Coaching cross country and track has taught me many things in the past few years and I am constantly surprised by new questions and comments I hear every day in practice or at meets. Because I have been a runner for my entire life, I take for granted what people already know about the sport and probably overlook some important details that could be very valuable, especially to new runners.
One of the things I never thought about until last week was the difference between running and racing. One of my new athletes ran nearly 3 minutes faster from their first race on a Wednesday to their second race on that Saturday (remember high school racing schedules?). I asked her how she dropped so much time in just one week and she simply said, “I realized there was a difference between running and racing.”
It seems like a simple concept but for an athlete who is new to long distance running, where “speed” is not how fast you can sprint 100 yards, I see where this may get tricky.
As a coach, I feel that I failed to communicate with my new runners that these races are a time to compete, a time to put together all the pieces of the miles and workouts they have been doing the past few months. So how can I explain to runners the difference between when they go out for a tempo run or do a workout and when they put on their spikes and jerseys?
- Tapering: We taper and rest for races to feel as strong and fresh as possible, so the hard work we have been doing the past few months can payoff without feeling tired, heavy, or burnted out. Workouts are when we want to learn to push through pain and fatigue and do not need to be rested.
- Adrenaline: There is something to be said for the nerves that carry you through the race on race day. You can easily hit splits during a race, consecutively, that seemed like a struggle during workouts.
- Crowd Support: Going off adrenaline, crowds at races always add to the excitement of race day. No matter where the crowds are cheering, I can’t say too many runners would complain about hearing words of encouragement. Crowds can also help carry runners to a fantastic finish.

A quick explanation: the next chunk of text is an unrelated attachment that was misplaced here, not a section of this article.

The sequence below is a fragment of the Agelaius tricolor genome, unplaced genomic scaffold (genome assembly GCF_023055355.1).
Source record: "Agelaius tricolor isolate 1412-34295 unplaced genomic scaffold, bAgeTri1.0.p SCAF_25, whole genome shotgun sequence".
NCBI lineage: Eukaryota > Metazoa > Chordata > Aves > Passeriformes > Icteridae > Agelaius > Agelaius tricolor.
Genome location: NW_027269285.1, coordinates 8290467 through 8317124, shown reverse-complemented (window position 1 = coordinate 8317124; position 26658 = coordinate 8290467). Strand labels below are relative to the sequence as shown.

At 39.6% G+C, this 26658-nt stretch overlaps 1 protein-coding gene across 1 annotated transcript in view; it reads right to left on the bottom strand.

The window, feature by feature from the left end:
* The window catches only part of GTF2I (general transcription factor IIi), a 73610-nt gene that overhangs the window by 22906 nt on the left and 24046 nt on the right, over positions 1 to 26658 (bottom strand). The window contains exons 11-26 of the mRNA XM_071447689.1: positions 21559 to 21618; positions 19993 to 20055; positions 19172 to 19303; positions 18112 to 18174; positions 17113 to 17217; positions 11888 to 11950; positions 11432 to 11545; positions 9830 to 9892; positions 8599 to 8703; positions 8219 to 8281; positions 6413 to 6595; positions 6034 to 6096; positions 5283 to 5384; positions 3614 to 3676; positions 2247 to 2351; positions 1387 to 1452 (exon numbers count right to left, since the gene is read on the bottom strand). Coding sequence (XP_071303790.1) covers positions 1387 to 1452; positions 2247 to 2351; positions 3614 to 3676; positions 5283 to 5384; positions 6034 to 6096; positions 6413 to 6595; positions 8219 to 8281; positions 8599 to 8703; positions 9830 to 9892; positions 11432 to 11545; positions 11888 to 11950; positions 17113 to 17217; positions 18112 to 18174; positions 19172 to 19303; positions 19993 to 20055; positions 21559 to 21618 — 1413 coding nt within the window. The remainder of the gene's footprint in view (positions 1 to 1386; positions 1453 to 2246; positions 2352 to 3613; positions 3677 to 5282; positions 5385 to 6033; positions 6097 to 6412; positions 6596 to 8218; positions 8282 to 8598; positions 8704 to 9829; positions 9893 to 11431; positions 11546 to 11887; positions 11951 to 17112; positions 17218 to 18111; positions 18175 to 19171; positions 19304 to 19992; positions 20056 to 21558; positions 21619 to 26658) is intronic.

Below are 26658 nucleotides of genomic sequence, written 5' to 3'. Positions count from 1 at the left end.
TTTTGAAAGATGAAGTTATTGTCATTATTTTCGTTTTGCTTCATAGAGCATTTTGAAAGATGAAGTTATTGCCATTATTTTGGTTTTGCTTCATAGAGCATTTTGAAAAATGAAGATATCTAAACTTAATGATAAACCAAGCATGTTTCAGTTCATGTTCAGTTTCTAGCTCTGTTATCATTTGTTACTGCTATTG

- Preparation: Race day is where you put together every single ounce of sweat you put into the season. Every long run, every tempo run, the corework–>it all has a purpose and that is to feel as strong and as fast as possible on race day.
- Strategy: Racing requires more strategy than workouts. Typically in workouts you are trying to achieve a certain goal (certain splits, fast finishes, etc) and can afford to take some risks in pushing the pace. Race day is when you want everything to go as smoothly as possible and, to be frank, beat other runners. With experience, you learn to pace better, to run in a pack, to learn how to sit and kick, and learn when to take the lead.
Comfort Zone: Racing requires getting out of your comfort zone….waaaaay out of your comfort zone. Workouts are designed to not only get you stronger but to mentally and physically prepare you for the pain you will experience during a race. You need to learn how to shut off those little voices in your heard and push through the **temporary** pain!
- Teammates/Support: After high school, not too many of us can enjoy the luxuries of training with and running for a team. It is such a unique experience and I hope I can provide an experience for my athletes that was just as good as my own. Teammates are so supportive during a race because they know what your exact goals are and the fear of disappointing them was always a strong motivator for me. As we get older, we find different support systems for our goals that our just as important, including club members, spouses, and our children.
I love all the new things I learn from my athletes and coaching continues to teach me new things about a sport I thought I knew so much about.